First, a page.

Additions, such as a cooking canopy that extracts smoke or steam from the kitchen, for example, are usually suspended from the roof trusses. In the case of additional loading, it is important to ensure that the load is spread across more than one truss. The load of the item should be established before installation and the truss design should be checked for any added loads. Be sure to use a professional to install new items in roofs, such as additional ceilings, bulkheads and chimneys.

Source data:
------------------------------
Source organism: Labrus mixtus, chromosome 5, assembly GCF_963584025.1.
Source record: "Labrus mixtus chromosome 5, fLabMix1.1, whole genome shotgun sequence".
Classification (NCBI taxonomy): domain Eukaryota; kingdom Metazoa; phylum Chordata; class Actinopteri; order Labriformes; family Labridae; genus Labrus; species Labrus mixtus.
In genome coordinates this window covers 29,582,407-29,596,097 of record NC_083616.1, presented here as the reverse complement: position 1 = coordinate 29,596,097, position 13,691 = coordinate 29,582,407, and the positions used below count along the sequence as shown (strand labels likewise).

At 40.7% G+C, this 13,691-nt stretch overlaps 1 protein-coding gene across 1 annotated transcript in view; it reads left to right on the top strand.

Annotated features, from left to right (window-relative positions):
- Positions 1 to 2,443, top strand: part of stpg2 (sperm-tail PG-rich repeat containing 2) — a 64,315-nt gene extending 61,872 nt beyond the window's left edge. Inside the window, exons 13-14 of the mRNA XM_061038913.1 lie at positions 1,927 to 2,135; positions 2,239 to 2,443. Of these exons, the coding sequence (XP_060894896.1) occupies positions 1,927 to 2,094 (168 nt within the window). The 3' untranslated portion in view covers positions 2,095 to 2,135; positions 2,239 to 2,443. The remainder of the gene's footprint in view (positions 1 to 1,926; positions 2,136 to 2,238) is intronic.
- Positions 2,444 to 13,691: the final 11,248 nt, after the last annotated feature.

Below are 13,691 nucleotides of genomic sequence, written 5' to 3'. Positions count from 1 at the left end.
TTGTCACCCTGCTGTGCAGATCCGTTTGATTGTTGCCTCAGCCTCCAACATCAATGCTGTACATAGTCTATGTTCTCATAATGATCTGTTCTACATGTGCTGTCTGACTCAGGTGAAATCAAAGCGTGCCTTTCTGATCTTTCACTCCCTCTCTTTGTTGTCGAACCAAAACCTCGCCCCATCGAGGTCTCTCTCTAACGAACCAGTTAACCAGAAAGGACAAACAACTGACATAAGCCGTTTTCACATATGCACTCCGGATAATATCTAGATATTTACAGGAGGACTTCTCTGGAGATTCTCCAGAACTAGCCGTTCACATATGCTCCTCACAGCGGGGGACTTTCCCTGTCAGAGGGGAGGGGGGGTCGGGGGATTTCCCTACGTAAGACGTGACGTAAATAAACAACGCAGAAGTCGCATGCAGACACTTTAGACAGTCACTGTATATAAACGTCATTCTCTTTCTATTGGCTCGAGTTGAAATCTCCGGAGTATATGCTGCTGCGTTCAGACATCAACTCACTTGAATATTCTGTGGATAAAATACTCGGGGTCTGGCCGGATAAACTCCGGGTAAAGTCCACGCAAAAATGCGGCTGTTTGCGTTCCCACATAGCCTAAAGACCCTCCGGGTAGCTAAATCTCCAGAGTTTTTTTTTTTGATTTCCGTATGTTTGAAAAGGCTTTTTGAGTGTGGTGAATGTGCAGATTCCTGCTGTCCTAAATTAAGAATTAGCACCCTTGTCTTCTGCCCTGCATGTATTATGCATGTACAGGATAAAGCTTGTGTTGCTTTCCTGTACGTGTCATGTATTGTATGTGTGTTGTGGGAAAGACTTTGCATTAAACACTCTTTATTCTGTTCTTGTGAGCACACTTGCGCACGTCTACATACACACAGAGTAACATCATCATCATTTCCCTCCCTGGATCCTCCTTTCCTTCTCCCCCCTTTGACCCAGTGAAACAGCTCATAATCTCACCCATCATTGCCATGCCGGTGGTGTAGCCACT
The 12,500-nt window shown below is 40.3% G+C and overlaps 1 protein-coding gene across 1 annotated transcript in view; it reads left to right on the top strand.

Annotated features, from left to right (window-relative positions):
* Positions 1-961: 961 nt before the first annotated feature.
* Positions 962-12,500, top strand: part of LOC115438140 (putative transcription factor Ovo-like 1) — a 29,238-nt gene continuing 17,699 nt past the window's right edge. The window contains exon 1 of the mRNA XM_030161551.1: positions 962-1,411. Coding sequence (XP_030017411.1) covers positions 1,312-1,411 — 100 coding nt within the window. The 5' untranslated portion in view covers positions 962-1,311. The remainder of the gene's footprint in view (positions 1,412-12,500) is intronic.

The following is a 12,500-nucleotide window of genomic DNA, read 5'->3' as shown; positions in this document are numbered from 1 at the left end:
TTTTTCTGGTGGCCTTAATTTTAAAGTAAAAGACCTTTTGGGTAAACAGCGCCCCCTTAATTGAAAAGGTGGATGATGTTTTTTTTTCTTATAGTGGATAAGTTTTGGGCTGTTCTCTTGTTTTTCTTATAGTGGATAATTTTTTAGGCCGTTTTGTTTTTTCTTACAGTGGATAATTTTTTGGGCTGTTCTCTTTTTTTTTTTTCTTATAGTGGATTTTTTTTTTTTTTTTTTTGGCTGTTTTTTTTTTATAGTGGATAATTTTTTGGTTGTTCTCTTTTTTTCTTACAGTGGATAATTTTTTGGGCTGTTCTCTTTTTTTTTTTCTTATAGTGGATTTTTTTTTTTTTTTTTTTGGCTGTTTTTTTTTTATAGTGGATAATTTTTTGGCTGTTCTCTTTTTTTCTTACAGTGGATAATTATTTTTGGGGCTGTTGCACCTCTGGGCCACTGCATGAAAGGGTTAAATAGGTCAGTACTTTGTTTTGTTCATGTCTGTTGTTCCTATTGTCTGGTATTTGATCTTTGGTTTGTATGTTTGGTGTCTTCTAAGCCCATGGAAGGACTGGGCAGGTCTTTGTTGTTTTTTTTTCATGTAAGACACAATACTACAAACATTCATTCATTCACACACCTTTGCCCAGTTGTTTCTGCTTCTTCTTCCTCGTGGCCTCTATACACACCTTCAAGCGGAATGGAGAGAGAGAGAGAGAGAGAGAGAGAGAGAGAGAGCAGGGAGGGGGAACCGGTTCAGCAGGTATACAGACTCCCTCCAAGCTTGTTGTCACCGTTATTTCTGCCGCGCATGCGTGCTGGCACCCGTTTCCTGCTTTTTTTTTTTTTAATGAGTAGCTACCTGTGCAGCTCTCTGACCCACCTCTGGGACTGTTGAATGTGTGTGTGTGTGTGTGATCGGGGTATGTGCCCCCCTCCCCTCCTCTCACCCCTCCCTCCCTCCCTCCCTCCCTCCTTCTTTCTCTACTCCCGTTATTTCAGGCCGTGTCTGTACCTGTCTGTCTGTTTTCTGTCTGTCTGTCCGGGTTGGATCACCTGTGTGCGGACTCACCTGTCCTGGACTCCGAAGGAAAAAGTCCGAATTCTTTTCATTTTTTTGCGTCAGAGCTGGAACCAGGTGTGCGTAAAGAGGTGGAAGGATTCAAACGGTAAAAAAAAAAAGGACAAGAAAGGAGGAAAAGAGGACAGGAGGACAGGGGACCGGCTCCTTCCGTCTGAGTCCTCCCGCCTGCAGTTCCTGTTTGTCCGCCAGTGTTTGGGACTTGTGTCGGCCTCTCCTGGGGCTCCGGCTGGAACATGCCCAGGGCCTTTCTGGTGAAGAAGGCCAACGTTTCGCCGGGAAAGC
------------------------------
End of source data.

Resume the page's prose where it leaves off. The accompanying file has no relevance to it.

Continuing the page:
Storage in roofs is not recommended unless the design of the roof specifically makes provision for this.
As per the Construction Regulation 2014 Occupational Health and Safety Act of 1993, an owner of a structure must ensure that:
- Inspections of the structure are carried out periodically by a competent person in order to render the structure safe for continued use;
- That the inspections contemplated in paragraph a) are carried out at least once every six months for the first two years and thereafter yearly;
- The structure is maintained in such a manner that it remains safe for continued use;
- The records of the inspections and maintenance are kept and made available on request to an inspector.